One of the first things you are likely to notice is that merely raising your single light a little bit adds some flattering modeling effects.
Adjusting subject posing adds subtle improvements as well. Since you’ve put your subject on a stool, there are a lot of poses they should be comfortable doing. Turn the model’s torso about 45 degrees towards the light and have them turn only their head to face the camera. Then reverse that with the torso turned away from the light.
photo by RonTech2000 via iStock
Now, let’s play with the light position. Moving the light closer to the camera position softens the effect of chiaroscuro (lighting for contrast and drama) in your final image. Moving the light further away, somewhat behind the subject, increases the Chiaroscuro effect, adding drama.
One Light, Two Light, White Light, Blue Light
Have fun with portrait lighting and play around with it. Using a small, portable light like the Hakutatz LED light, which gives you an array of controls right from your smartphone, you have some great options for adding interest to your portraits.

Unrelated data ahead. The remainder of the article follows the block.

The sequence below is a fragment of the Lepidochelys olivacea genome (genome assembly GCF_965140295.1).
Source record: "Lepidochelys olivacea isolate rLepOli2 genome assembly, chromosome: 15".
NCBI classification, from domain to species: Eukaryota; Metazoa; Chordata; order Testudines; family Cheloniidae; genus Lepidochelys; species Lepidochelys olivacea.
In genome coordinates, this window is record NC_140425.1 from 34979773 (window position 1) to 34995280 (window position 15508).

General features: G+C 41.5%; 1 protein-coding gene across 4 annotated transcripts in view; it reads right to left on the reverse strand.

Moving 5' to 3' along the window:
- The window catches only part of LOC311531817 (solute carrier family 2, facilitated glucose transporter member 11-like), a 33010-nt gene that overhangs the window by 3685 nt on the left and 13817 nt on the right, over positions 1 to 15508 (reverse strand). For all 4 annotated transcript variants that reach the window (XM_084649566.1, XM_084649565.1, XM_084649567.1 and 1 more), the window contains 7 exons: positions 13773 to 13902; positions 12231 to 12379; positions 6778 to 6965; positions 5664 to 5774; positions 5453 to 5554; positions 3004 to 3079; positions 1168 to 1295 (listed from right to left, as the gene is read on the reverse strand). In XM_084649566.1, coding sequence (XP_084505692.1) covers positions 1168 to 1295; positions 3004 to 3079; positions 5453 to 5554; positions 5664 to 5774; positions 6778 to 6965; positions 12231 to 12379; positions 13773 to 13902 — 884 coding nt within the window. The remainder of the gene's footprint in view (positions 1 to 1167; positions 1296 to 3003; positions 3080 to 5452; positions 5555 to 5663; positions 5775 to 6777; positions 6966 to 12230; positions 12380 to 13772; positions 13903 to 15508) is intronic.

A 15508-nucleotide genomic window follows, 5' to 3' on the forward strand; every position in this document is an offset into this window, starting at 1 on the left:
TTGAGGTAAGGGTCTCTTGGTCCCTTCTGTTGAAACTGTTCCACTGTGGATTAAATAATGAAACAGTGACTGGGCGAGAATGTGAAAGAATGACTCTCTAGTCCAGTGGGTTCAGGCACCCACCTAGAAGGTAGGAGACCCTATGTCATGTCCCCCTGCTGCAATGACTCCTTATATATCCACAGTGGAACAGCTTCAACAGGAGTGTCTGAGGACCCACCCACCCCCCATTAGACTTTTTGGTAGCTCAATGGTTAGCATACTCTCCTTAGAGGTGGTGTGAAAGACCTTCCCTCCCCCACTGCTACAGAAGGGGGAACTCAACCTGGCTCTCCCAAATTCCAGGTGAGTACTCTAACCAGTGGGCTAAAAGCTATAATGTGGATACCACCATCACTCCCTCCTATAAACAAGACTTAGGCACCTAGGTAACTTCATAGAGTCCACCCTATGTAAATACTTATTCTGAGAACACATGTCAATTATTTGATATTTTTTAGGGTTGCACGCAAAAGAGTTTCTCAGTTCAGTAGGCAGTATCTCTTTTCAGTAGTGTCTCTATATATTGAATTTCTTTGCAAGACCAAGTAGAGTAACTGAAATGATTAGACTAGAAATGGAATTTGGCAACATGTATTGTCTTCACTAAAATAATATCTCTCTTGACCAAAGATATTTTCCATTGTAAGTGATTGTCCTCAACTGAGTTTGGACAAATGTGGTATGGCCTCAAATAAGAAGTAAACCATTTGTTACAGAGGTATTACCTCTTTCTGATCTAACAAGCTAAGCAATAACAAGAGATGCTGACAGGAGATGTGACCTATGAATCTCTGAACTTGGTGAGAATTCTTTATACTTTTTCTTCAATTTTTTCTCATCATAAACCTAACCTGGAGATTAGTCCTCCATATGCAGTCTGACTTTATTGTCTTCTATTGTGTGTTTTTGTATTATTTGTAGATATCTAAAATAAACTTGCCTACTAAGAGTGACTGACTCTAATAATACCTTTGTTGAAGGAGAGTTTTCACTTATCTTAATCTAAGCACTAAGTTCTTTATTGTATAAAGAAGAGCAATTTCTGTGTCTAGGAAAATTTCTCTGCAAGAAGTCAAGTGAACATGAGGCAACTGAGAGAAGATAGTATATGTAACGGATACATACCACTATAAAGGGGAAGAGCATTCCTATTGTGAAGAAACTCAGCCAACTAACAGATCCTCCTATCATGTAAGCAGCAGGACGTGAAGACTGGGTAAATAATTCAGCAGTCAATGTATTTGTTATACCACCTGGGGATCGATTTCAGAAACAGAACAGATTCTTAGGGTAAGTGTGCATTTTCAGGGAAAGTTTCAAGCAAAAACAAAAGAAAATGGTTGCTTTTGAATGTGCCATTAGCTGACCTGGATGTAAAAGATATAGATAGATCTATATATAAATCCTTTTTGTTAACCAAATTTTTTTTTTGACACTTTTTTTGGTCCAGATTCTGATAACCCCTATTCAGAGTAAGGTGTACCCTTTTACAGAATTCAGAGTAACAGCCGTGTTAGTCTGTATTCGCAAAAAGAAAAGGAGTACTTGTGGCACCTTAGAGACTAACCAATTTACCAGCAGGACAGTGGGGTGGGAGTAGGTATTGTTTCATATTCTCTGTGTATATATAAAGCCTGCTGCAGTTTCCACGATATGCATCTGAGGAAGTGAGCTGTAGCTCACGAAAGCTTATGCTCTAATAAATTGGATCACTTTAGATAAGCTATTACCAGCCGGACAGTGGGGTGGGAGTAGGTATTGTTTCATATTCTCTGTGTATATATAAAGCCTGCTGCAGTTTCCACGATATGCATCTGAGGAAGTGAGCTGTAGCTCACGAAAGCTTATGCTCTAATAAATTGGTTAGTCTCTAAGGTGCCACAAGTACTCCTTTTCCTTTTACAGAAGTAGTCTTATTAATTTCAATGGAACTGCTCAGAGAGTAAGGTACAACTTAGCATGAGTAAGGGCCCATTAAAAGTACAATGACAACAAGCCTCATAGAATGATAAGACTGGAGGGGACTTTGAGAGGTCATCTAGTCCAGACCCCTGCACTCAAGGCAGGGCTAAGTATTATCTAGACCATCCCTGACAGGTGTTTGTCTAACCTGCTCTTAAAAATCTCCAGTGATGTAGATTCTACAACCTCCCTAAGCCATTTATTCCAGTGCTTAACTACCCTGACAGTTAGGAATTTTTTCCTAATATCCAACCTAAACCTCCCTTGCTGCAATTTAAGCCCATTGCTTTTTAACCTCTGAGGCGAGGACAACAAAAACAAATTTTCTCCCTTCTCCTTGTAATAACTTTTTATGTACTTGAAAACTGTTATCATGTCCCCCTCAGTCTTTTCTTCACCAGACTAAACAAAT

As an example, try this out: Take one light and place it in the split lighting position, perhaps a little higher up and slightly closer to the camera position. Use a second lamp behind your subject. Lower the intensity of that lamp and change the color output. Red, blue, yellow, whatever works with your model and your ideas.
What this will accomplish is to add visual interest to your composition. This especially might work with environmental portraits, for artists, for cosplayers, and so on. It will also allow your average Joe or Jane to act out or roleplay in the sessions. Making it fun almost always results in great images.
photo by standret via iStock
As another variation, place the second light much closer to the camera position, with the brightness reduced by 1/3rd or 1/4th from full power of the main side light. The chiaroscuro will be lessened quite a bit, but the end result will also be softer overall, possibly more flattering for certain subjects. A reflector will also work fine for this portrait lighting setup.